Touring – reviewed at the New Wimbledon Theatre, London
New Wimbledon Theatre presented the latest touring production of the “sleek and sassy” successful West End musical Chicago. Set in the heart of 1920s America, the inner moral compass has virtually vanished, underground clubs are a common part of the social landscape and literally anything goes.
Roxie Hart (Faye Brookes) finds herself in prison standing trial for the inconvenience shooting of her latest lover Fred Casely (Joel Benjamin). Once inside the doors she soon learns that doing the crime doesn’t necessarily mean she will have to do the time. Velma (Djalenga Scott) whose double murder charge wins her the “top dog” position inside the women’s prison is threatened by the fame-hungry Roxie and the battle to see who can woo the press and be acquitted first begins.
Watching the power struggle between the rivals is slick and entertaining. However, they are also in competition for the attention of Matron “Mama” Morton (Sheila Ferguson) whoever can win over the public and press brings her more notoriety as an outstanding prison boss. Although we know they are both guilty and inside of murder their abundance of talent, charisma and charm find you rooting for them to be cleared of all charges and get back out onto the stage performing where they belong.
Famous classical tenor Russell Watson joins the cast in the role of the sleazy corrupt lawyer Billy Flynn. With outstanding vocal performance, he was every bit the sleazy celebrity lawyer you would expect to see. Who obtains impressive results inside the courtroom for his clients and manages to clear those who are blatantly guilty of their crimes in front of a jury.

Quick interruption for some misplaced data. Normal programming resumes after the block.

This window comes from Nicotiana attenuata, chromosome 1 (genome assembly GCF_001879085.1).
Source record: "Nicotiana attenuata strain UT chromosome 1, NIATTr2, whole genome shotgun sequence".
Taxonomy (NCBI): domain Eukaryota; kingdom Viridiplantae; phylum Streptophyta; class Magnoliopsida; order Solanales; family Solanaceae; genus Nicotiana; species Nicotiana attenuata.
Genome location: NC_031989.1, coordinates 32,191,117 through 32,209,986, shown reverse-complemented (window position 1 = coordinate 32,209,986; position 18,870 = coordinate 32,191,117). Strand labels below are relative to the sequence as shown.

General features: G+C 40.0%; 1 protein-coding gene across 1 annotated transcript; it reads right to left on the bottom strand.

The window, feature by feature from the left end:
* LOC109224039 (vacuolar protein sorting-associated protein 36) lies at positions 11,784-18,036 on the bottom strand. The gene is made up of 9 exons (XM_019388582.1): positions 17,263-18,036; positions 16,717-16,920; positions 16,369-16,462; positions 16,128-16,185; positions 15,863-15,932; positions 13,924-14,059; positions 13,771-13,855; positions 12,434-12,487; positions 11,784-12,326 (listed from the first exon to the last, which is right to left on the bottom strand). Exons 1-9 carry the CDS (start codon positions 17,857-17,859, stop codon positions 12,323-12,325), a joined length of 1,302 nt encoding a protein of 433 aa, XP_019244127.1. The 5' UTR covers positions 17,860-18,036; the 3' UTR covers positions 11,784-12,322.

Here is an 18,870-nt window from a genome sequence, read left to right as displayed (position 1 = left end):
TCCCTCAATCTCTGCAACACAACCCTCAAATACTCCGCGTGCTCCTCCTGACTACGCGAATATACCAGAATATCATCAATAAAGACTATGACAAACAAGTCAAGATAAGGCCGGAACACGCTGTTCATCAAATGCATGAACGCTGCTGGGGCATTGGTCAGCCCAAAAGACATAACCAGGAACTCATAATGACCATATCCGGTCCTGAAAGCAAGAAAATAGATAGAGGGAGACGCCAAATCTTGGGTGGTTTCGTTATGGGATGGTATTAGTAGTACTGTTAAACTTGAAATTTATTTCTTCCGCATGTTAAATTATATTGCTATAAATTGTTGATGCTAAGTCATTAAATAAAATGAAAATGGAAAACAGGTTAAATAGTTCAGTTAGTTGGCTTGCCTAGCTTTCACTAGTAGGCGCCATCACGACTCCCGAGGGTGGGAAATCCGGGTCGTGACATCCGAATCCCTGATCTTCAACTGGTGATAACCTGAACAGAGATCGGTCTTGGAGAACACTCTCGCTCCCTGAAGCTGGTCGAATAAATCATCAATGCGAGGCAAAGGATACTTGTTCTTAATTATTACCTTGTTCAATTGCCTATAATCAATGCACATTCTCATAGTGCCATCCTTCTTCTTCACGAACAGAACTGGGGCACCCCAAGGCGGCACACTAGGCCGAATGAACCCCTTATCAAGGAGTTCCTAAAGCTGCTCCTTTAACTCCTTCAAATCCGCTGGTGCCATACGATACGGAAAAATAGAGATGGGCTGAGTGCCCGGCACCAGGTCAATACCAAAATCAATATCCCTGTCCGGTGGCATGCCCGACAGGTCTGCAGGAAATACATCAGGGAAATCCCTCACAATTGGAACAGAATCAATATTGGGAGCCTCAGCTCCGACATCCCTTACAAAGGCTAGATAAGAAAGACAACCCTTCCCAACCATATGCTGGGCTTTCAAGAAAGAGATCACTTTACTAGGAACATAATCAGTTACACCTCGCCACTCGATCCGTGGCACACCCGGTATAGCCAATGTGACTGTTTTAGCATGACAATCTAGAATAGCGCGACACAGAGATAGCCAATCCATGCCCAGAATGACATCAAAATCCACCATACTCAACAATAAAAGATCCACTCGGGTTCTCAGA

Choreographer Gary Chryst (original choreographer Ann Reinking) re-creates the passion and atmospheric allure you would expect to find inside a 1920s showgirl venue. The ensemble precision and attention to detail are superb. Plus for me anyone who can perform the splits is extremely impressive yet to see several dancers do them in sync was fabulous.
The orchestra dominates a large proportion of the staging, doubling up at times at part of the stage for the cast to perform upon. Musical director Andrew Hilton’s performance at times became part of the Musical. Adding another dimension to the mesmerising visual achievement.
The music alone is one of the draws for watching Chicago from the toe-tapping famous songs “All That Jazz” and “Razzle Dazzle”. My favourite number is “Cell Block Tango” which introduces the ladies and their crimes who are residing in the prison.